Host Preference of Cell Wall Degrading Enzymes in Phytopathogenic Fungihttp://www.biotechnologyforbiofuels.com/content/4/1/4
In the production of the cellulose-ethanol, "cell wall degrading enzymes" (CWDE) are usually used to break down the carbohydrate components of plant cell walls. The bulk of CWDE's are usually cellulose and xylan degraders, called cellulases and xylanases, respectively. The main target of this enzymatic step is the production of ethanol-fermenable sugars.
For many years, most of the cellulases have been sourced from fungi belonging to Trichoderma sp. In order to find potentially new and more effective CWDE's for cellulose-ethanol production, "enzyme prospecting" activities are being initiated by research institutions. Scientists from Cornell University and the Agricultural Research Service of the United States Department of Agriculture (USDA-ARS) report the CWDE potential of some plant-pathogenic and non-plant pathogenic fungi.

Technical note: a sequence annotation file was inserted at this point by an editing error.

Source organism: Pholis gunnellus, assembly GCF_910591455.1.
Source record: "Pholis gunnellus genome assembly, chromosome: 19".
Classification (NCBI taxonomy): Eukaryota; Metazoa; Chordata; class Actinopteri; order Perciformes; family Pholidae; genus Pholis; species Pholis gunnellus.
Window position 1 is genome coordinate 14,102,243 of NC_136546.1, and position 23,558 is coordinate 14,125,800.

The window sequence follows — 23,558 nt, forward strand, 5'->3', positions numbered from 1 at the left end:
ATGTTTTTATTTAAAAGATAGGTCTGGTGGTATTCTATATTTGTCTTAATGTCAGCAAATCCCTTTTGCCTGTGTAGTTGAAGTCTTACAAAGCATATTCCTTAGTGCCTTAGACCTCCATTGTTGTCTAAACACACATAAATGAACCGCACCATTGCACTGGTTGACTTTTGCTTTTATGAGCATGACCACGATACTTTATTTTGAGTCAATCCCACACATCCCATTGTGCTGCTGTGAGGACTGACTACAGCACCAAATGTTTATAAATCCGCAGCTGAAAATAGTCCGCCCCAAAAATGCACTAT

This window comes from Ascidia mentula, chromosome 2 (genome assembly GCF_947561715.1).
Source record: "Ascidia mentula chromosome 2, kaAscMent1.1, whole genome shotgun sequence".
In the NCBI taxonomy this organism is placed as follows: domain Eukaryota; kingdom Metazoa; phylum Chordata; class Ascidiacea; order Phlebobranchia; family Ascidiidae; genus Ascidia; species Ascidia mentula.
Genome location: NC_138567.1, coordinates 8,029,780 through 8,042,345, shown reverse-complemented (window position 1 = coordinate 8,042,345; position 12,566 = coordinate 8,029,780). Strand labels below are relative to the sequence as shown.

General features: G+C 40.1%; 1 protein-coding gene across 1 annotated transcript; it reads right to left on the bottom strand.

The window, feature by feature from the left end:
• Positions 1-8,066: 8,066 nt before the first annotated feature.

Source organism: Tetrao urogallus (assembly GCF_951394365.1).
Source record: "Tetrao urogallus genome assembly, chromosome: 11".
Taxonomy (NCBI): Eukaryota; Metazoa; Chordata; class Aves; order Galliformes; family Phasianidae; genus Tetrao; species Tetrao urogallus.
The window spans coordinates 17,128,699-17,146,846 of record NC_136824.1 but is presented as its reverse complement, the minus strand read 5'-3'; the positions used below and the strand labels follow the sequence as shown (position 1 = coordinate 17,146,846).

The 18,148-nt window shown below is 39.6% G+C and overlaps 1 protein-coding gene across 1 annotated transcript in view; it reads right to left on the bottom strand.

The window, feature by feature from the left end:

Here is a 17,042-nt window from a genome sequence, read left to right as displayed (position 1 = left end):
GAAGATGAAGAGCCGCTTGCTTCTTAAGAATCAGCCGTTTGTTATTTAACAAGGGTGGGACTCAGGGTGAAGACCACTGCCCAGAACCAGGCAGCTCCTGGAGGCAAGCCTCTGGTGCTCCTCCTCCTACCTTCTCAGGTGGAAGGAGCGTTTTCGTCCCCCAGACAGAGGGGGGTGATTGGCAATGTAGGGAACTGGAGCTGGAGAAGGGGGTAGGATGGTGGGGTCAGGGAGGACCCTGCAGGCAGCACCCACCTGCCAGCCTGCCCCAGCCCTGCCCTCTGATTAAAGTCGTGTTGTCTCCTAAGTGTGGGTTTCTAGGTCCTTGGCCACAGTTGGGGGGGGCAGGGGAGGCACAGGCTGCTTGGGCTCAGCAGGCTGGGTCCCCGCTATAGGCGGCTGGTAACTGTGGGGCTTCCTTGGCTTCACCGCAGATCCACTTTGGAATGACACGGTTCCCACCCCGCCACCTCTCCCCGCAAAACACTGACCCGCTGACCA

They found many interesting results, among which are: (1) several plant pathogens were found to have an "abundance of CWDE's" compared to Trichoderma reesei, based on genomic analysis, (2) plant pathogenic fungi were found to have higher hydrolytic activity compared to non-plant-pathogenic fungi (in majority of the test substrates), (3) "among the pathogenic fungi, greater hydrolysis was seen when they were tested on biomass and hemicelluloses derived from their host plants (commelinoid monocot or dicot)", (4) natural isolates of the test fungi had a greater activity on xylan compared to T. reesei, but T. reesei had a higher activity on cellulose. The results showed the potential of plant pathogenic fungi for producing "tailored' CWDE's for cellulose-ethanol production.
The complete paper is published in the open-access journal, Biotechnology for Biofuels (URL above).
This article is part of the Crop Biotech Update, a weekly summary of world developments in agri-biotech for developing countries, produced by the Global Knowledge Center on Crop Biotechnology, International Service for the Aquisition of Agri-Biotech Applications SEAsiaCenter (ISAAA)